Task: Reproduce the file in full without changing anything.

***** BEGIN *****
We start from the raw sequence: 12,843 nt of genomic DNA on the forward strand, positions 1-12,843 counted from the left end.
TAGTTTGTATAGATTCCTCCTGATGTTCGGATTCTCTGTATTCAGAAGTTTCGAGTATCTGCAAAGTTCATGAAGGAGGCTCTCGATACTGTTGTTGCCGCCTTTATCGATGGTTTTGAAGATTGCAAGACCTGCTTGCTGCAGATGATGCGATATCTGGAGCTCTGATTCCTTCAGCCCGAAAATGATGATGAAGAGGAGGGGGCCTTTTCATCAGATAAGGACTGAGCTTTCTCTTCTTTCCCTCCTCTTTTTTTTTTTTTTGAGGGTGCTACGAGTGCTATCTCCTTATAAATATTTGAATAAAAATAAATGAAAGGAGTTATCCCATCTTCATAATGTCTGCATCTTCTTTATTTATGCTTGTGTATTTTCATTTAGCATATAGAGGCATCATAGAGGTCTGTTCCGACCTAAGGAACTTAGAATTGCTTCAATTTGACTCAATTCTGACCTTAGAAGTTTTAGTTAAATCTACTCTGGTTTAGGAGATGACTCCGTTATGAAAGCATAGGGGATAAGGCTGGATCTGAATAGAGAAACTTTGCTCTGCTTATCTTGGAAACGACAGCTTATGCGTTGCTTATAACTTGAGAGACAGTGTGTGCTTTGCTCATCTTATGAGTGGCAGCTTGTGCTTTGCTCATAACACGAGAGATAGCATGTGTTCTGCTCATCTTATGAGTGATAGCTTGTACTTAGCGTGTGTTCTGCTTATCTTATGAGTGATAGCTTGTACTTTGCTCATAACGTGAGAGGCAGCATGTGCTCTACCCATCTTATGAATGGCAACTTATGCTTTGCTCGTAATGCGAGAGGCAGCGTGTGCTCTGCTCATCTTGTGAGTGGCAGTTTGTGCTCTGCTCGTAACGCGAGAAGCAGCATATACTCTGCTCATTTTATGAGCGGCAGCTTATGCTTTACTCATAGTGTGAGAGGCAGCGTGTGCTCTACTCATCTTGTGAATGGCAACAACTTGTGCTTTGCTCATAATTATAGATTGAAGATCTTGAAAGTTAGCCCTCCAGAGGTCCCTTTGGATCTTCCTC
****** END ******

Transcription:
We start from the raw sequence: 12,843 nt of genomic DNA on the forward strand, positions 1-12,843 counted from the left end.
TAGTTTGTATAGATTCCTCCTGATGTTCGGATTCTCTGTATTCAGAAGTTTCGAGTATCTGCAAAGTTCATGAAGGAGGCTCTCGATACTGTTGTTGCCGCCTTTATCGATGGTTTTGAAGATTGCAAGACCTGCTTGCTGCAGATGATGCGATATCTGGAGCTCTGATTCCTTCAGCCCGAAAATGATGATGAAGAGGAGGGGGCCTTTTCATCAGATAAGGACTGAGCTTTCTCTTCTTTCCCTCCTCTTTTTTTTTTTTTTGAGGGTGCTACGAGTGCTATCTCCTTATAAATATTTGAATAAAAATAAATGAAAGGAGTTATCCCATCTTCATAATGTCTGCATCTTCTTTATTTATGCTTGTGTATTTTCATTTAGCATATAGAGGCATCATAGAGGTCTGTTCCGACCTAAGGAACTTAGAATTGCTTCAATTTGACTCAATTCTGACCTTAGAAGTTTTAGTTAAATCTACTCTGGTTTAGGAGATGACTCCGTTATGAAAGCATAGGGGATAAGGCTGGATCTGAATAGAGAAACTTTGCTCTGCTTATCTTGGAAACGACAGCTTATGCGTTGCTTATAACTTGAGAGACAGTGTGTGCTTTGCTCATCTTATGAGTGGCAGCTTGTGCTTTGCTCATAACACGAGAGATAGCATGTGTTCTGCTCATCTTATGAGTGATAGCTTGTACTTAGCGTGTGTTCTGCTTATCTTATGAGTGATAGCTTGTACTTTGCTCATAACGTGAGAGGCAGCATGTGCTCTACCCATCTTATGAATGGCAACTTATGCTTTGCTCGTAATGCGAGAGGCAGCGTGTGCTCTGCTCATCTTGTGAGTGGCAGTTTGTGCTCTGCTCGTAACGCGAGAAGCAGCATATACTCTGCTCATTTTATGAGCGGCAGCTTATGCTTTACTCATAGTGTGAGAGGCAGCGTGTGCTCTACTCATCTTGTGAATGGCAACAACTTGTGCTTTGCTCATAATTATAGATTGAAGATCTTGAAAGTTAGCCCTCCAGAGGTCCCTTTGGATCTTCCTC